Financial Aid Frequently Asked Questions

Commonly asked Student Questions and Answers

The Office of Financial Aid has compiled a list of common student questions and the answers to them. If your concern isn't addressed here, please don't hesitate to reach out to us.

Frequently Asked Questions

Who to Seek for Help

All students at the college are assigned to a professional financial aid counselor according to the first letter of the student's last name.  Current caseload assignments are as follows:

Staff Member First Letter of Student Last Name
Jennifer Burke, Interim Director  
Nancy Bessette, Senior Associate Director  
Helena Botelho, Financial Aid Representative  A - C
Amanda Tucciarone, Assistant Director of Financial Aid D - G, Loan inquiries A - L, Study Abroad
Pamela Forant, Associate Director of Financial Aid,   H - L, W - Z
Todd Brenner, Financial Aid Officer M - R
Paul Spears, Financial Aid Officer S - V, Loan inquiries M - Z 

Caseload assignments change periodically so you should check this page on at least an annual basis.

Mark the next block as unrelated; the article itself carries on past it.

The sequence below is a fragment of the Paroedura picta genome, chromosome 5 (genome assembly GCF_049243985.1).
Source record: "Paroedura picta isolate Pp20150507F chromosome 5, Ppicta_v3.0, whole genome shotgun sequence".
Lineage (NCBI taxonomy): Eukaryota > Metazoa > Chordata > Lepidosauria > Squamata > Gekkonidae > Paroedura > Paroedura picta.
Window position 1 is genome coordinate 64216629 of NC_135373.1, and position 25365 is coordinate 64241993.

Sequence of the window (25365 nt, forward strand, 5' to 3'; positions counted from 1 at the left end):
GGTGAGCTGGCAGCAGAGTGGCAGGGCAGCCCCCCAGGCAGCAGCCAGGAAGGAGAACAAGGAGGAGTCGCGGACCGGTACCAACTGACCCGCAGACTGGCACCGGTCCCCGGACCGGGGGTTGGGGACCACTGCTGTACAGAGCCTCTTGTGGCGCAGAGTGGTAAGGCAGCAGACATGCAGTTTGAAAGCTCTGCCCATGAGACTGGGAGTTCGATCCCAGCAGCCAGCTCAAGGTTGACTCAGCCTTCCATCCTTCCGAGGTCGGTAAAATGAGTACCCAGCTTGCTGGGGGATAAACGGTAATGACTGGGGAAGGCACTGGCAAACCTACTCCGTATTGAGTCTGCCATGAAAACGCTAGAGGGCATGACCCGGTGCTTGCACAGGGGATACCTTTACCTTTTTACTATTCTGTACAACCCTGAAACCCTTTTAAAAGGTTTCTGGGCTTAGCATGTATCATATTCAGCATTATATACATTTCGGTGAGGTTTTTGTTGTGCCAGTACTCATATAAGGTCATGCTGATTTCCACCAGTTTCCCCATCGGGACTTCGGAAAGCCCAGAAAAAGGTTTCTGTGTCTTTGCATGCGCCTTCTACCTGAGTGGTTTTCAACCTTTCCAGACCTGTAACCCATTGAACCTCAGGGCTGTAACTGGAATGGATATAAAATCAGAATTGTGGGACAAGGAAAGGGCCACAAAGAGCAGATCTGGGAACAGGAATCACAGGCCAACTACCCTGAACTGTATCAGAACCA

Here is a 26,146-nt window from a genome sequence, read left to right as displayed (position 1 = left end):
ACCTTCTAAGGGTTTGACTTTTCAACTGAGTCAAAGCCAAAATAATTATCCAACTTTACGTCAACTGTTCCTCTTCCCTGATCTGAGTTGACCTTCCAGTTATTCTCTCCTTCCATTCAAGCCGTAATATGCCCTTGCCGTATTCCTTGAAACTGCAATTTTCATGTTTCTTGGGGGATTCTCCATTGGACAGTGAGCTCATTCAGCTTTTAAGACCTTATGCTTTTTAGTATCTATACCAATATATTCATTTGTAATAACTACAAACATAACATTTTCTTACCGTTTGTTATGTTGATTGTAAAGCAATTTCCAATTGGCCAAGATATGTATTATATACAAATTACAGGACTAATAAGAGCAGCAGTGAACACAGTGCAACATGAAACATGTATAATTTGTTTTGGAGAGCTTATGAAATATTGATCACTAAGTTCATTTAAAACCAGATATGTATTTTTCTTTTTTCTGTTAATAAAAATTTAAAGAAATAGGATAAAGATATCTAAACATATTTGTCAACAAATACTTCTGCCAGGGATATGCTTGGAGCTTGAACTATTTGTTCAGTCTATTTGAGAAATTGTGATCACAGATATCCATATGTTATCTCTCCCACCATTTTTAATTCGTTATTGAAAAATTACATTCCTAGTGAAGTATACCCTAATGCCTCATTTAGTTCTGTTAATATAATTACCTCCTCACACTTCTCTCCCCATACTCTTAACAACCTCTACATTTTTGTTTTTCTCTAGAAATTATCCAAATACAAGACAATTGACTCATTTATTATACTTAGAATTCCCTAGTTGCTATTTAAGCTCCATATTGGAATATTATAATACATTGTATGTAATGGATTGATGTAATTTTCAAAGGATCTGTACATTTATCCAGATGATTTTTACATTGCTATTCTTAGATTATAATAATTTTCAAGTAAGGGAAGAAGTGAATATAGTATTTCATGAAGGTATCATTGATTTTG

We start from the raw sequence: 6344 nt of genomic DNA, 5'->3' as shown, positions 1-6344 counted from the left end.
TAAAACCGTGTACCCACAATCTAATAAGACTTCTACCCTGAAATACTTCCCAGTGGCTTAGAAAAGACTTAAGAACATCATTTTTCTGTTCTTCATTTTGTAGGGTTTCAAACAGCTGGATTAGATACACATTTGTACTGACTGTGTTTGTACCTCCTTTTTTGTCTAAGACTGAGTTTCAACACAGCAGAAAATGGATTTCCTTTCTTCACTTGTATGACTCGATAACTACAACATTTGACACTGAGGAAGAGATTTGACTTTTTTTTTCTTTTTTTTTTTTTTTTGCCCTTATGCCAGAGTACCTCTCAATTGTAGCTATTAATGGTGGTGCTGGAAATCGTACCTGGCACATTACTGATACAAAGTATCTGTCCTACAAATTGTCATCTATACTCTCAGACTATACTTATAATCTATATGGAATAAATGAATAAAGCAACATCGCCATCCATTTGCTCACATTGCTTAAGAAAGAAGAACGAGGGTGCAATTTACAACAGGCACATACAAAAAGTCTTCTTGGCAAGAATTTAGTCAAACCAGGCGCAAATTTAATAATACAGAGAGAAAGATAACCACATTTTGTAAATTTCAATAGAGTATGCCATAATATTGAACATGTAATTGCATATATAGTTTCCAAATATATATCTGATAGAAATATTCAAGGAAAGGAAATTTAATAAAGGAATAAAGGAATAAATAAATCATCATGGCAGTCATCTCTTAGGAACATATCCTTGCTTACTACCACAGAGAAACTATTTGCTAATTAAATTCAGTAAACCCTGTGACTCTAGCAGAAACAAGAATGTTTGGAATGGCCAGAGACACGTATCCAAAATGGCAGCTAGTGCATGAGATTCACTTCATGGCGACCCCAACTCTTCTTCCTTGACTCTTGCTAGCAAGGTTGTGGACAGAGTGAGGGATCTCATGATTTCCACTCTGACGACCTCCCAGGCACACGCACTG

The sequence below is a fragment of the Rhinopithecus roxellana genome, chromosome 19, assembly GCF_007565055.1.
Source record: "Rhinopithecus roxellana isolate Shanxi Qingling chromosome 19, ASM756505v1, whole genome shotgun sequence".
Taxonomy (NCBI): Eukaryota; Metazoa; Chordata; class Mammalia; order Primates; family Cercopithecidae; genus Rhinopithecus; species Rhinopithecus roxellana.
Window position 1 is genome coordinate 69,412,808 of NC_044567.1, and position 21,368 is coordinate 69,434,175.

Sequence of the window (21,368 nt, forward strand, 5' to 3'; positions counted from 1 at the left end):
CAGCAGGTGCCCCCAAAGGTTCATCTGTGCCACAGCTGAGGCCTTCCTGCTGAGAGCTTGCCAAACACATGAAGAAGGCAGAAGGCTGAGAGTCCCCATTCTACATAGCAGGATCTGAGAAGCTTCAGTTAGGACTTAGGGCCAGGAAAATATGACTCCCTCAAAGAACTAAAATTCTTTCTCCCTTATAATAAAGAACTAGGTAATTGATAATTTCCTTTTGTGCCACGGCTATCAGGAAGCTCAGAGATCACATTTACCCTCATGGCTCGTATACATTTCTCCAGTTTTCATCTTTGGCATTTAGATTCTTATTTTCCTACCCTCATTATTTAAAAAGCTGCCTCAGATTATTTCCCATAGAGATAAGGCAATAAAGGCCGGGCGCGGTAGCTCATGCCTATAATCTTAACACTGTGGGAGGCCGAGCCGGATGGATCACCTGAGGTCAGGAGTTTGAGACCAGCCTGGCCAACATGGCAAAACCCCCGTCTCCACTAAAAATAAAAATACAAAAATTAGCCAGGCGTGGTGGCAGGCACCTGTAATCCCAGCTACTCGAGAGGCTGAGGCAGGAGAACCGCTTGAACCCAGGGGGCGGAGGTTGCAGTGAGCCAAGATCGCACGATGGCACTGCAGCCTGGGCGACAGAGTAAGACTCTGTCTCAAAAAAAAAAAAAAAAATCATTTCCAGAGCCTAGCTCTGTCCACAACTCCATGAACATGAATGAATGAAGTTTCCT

Defining Financial Aid Needs

Most of the financial aid available at Rhode Island College is based on financial need. Financial need is simply the difference between your cost of attending Rhode Island College and the amount that your family is expected to contribute towards that cost. Your cost of attendance depends on such factors as whether you plan to live on campus or commute and whether you are a resident of Rhode Island or another state. Enrollment plans for full- or part-time study will also influence your cost of attendance and your eligibility for assistance.

Your family contribution is based on an analysis of the information that you provide on the Free Application for Federal Student Aid (FAFSA). This analysis uses a Federal Methodology (FM) that has been mandated by the federal government for use in awarding federal student aid. The analysis considers a number of factors, such as taxable and nontaxable income, family size, the number of family members in college, and certain assets like savings and investments.

The analysis is designed to estimate a family's capacity for absorbing educational expenses over time. It is also designed to treat families with similar financial circumstances in similar ways, and families with different circumstances in proportional ways. As such, it is more complicated than a cash flow analysis, which would simply match current expenses to income.